In fact, during our tour, we were shown the chalkboard you see above. It documents the flying weights of all of the hawks. As you can see, Wexford, which was our hawk for the morning, needs to weigh no more than 1.7 pounds to fly. If he is over, good luck getting him to fly for your 180 Euros!

Pperegrine falcon ireland school of falconry

Peregrine Falcon at the Ireland School of Falconry

Before heading out with Wexford, we saw some of the peregrine falcons at the school. Peregrine falcons have a top speed of over 200MPH during their hunting stoop. The trademark dark markings under their eyes are common among all breeds and are designed to reduce glare in the eyes. Football players have the same idea. DDT almost led to their extinction before efforts to protect them. Also, during wartime, their populations were taxed when they were used to hunt messenger pigeons that the Nazis were using to communicate. The Nazis did not like that and worked to kill them off. I asked our guide how he felt about the military use and he said, although he loves and works to protect birds today, back then it was either protect the birds or learn to speak German.

ireland school of falconry harris hawk

Donna and Wexford the Harris Hawk

After the tour of the school, our instructor got Wexford and we made our way to the castle grounds for our walk. Wexford is a Harris Hawk. He flies 0-60MPH in about 3 seconds but can only keep that pace for 300-500 yards. That bump in his chest in the photo at the very top is where he stored the meat he was rewarded with during our walk. He will push it down after he is done “hunting.” He has no known predators but humans and he can take down a 17 pound rabbit with ease!

harris hawk landing

Wexford coming in for a landing on Donna’s arm

The instructor told us to gently move our gloved arm forward to get Wexford to fly. Wexford would then fly to a tree of his choosing and wait for his reward. If Wexford did not fly far enough away, he would not get a reward. Wexford knew this. We would then put raw meat on our hand and he would fly right to us! The hawks are never fed on the ground because they will end up walking behind you waiting for food. Pretty smart I would say!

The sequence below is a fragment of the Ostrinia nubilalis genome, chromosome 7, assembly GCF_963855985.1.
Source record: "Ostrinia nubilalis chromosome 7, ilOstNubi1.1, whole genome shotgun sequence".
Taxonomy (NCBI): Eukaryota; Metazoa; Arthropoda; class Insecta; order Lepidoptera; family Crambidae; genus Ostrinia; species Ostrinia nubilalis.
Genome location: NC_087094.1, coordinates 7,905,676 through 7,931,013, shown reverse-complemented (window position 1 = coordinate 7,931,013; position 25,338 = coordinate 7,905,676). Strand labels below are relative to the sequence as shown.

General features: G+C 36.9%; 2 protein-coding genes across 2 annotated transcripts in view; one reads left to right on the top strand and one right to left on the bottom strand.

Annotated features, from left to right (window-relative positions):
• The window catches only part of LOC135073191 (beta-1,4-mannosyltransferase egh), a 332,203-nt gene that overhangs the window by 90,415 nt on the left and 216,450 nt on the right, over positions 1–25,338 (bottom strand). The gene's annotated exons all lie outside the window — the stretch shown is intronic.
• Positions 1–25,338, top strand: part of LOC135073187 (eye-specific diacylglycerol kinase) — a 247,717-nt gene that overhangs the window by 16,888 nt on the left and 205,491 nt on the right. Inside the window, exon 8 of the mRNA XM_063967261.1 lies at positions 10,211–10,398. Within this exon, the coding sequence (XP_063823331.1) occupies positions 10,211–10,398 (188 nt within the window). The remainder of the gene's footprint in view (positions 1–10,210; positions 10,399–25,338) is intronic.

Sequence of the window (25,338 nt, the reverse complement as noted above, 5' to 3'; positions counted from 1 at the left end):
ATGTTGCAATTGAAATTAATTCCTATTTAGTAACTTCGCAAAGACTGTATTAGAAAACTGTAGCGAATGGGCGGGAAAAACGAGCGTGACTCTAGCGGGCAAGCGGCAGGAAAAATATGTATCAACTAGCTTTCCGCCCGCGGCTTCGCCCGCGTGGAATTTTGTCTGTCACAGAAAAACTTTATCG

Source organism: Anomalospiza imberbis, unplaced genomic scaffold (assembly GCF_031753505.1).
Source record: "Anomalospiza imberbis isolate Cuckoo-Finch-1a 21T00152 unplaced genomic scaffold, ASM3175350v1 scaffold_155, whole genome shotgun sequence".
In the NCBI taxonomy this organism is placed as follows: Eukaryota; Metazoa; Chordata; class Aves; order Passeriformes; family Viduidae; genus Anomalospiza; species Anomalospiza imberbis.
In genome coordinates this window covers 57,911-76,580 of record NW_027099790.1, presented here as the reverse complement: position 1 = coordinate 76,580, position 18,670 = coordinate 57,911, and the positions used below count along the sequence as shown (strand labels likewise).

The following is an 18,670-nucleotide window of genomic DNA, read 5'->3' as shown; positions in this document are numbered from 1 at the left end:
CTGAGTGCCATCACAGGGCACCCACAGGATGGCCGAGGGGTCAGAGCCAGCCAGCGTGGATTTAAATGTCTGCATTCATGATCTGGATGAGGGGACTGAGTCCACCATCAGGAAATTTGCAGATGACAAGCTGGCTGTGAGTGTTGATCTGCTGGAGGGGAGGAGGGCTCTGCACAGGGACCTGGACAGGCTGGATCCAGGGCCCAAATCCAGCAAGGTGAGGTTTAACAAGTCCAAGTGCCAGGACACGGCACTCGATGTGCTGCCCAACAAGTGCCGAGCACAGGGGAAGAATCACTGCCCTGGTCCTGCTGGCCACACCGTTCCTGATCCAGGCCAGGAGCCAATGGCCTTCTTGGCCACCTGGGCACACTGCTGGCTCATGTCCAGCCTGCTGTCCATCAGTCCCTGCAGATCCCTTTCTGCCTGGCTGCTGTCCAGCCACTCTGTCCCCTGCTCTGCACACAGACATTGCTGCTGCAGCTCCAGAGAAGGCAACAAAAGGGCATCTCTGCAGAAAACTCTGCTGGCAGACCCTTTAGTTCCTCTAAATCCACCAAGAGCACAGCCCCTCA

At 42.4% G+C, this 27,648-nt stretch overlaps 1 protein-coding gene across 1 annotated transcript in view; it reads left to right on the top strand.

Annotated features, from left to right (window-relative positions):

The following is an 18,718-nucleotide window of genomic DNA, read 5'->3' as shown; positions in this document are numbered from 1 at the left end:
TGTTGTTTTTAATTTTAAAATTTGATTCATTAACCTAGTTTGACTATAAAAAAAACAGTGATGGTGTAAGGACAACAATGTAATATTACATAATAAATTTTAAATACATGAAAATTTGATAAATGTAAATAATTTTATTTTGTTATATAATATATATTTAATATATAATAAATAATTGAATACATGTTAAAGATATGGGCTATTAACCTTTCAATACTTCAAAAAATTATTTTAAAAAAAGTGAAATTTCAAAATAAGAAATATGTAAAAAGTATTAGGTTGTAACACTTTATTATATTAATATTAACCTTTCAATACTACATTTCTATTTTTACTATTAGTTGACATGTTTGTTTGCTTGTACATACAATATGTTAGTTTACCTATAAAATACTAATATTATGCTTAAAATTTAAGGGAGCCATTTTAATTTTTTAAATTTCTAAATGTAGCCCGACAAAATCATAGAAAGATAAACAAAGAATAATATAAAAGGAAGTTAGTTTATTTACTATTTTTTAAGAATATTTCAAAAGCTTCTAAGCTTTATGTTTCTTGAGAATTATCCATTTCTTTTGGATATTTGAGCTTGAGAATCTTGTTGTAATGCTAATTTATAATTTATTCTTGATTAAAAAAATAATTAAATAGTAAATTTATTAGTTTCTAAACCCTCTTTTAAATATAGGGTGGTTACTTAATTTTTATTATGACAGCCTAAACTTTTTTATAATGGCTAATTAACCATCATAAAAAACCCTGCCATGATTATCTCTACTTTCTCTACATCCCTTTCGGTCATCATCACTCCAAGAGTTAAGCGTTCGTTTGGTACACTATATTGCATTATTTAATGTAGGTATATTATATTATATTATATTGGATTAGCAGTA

harris hawk in flight

Wexford at the Ireland School of Falconry

In addition to walking in the open, we also walked through the woods. This provided an opportunity for Wexford to show us how he can navigate obstacles while flying. It was pretty remarkable. While intensely focused on his hunting target, he was able to pull one or the other wing in to avoid foliage and branches. He never skipped a beat!

harris hawk in flight

Wexford the Harris Hawk in Flight

At the end of our walk, our instructor brought out Dingle the Eagle Owl. To hold the owl, Donna had to put on an extra heavy leather glove to protect her from Dingle’s grasp. The bird is huge, as you can see, and sports a wing span of up to 73 inches. Those gorgeous eyes take up 65% of his skull cavity and he can detect a mouse’s heartbeat from 30 feet away.

eagle owl ireland school of falconry

Donna and Dingle the Eagle Owl

What an awesome experience we had on our hawk walk! I hope you have enjoyed this post on our trip to the falconry school. If you are ever in Ireland and can visit the Ireland School of Falconry, I highly recommend it.

Other posts related to this trip to Ireland

Tags:

Category: Ireland, Photography, Travel

Comments (2)

Trackback URL | Comments RSS Feed

  1. ABarlow says:

    Man, what an awesome scene. Really hope one day I’ll get to go to that place. It’s tops on my list!

  2. Lee says:

    Thanks Aaron. It is an awesome place with 360 degrees of beauty!